A high-profile example of this is Google. The global search engine company offers an all-encompassing wellness program featuring onsite healthcare services, including a doctor, physical therapist, and massage services. They also offer access to fitness centers, classes, and community bikes.
As a Google employee (or “Googler”), you can even take cooking classes, coding degree programs or guitar lessons, to name a few. The company also offers its workers financial wellness resources, such as access to financial advisors and financial planning services. Google employees are also granted flexible hours, vacation time, and volunteer time, helping them to achieve a better work-life balance.
Not all companies have Google’s budget, however, particularly not small businesses. Luckily, there are smaller steps you can take to achieve employee wellness:
• Offer Flexibility
These days, a lot of work can be done outside the office, so why not offer a little flexibility for your team? You might allow staff to work from home one day a week or even cut your overheads dramatically by employing teams remotely. You can also offer more flexible working hours and vacation time or allow staff to choose their own working schedules.
• Provide Health Incentives
Employee health benefits everyone, not just the individual. The fewer people you have off sick, the fewer resources you’ll waste, and the more productive your team will be. So why not combine your employee wellness program with an employee incentive program? You might offer a prize for workers hitting sporting milestones, or maybe up their insurance premium?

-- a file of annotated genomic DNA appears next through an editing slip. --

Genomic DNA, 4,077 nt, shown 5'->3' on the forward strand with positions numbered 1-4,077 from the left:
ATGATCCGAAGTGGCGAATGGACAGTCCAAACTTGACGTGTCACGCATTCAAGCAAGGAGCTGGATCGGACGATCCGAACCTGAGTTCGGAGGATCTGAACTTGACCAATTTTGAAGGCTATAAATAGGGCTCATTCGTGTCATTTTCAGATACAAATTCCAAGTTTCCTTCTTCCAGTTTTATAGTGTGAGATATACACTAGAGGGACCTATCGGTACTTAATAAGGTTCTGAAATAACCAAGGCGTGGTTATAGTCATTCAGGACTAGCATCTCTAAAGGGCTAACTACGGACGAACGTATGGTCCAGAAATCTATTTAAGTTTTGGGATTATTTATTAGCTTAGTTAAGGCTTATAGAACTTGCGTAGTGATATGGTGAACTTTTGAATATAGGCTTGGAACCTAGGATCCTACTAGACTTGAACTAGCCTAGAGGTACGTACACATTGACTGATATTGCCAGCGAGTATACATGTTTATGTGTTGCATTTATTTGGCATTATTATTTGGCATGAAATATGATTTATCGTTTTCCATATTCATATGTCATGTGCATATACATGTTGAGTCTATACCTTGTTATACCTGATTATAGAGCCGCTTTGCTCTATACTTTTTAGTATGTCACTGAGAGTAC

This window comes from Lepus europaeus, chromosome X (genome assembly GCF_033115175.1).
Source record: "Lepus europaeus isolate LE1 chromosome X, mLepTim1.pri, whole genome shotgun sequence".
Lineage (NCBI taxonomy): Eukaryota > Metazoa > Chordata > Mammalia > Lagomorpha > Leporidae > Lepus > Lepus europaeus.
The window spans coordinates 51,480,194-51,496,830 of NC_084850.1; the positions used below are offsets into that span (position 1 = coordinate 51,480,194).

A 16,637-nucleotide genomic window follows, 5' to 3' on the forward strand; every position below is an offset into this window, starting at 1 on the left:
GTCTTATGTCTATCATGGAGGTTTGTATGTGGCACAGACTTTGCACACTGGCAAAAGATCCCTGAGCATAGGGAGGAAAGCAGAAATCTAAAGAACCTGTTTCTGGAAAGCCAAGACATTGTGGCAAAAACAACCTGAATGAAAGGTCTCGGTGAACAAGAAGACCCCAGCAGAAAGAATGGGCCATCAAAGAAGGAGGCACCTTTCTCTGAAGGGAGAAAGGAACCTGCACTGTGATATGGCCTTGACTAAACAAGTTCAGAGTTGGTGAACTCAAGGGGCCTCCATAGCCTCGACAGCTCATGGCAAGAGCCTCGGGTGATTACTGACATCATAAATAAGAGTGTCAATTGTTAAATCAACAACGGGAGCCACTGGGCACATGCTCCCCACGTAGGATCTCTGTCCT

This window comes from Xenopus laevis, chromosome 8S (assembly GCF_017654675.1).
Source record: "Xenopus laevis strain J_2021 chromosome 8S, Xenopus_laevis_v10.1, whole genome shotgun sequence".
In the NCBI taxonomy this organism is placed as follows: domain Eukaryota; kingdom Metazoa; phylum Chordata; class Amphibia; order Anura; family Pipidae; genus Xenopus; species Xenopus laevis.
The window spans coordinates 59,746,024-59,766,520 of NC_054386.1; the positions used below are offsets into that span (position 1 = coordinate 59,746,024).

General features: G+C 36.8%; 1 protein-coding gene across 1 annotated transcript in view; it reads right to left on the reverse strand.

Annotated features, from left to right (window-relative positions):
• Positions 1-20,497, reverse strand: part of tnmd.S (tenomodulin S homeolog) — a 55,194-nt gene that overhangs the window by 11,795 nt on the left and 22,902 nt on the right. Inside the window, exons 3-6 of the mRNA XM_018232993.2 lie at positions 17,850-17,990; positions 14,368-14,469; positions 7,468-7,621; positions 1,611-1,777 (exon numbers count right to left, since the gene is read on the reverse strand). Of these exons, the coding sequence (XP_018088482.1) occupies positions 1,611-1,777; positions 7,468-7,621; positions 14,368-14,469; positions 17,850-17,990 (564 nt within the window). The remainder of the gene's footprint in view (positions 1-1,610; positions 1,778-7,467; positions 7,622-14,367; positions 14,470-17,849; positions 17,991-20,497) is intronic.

• Offer employee benefits
Benefits help keep your employees engaged and motivated, and some can even improve health. For example, you might have a workplace doctor who attends once a week, a regular yoga session, meditation breaks or even healthy lunch offerings. According to a survey by One Medical, 59% of employees say employee benefits are “very important” to how they feel about their jobs and their employers.
Maintain Reasonable work schedules
While overworking your salaried employees may not get you into trouble with the law, it does spell trouble for your business. Not only will you struggle to retain your best talent, but you may also face unexpected costs due to employee stress and sickness.
Pay attention to wellness
With a whole host of smaller companies offering wellness packages to employees, more and more businesses are prioritizing employee wellness. Rejecting the needs of your employees will set you behind your competitors and make your team want to jump ship.
When times are tough, and budgets are tight, it’s tempting to try to squeeze more from your employees. However, asking your staff to work more than 40 hours a week is not only bad for their health, but it’s bad for your business. As companies like Google have shown, providing a fair working week, promoting employee wellness and offering health-inducing benefits are paramount to business sustainability and success.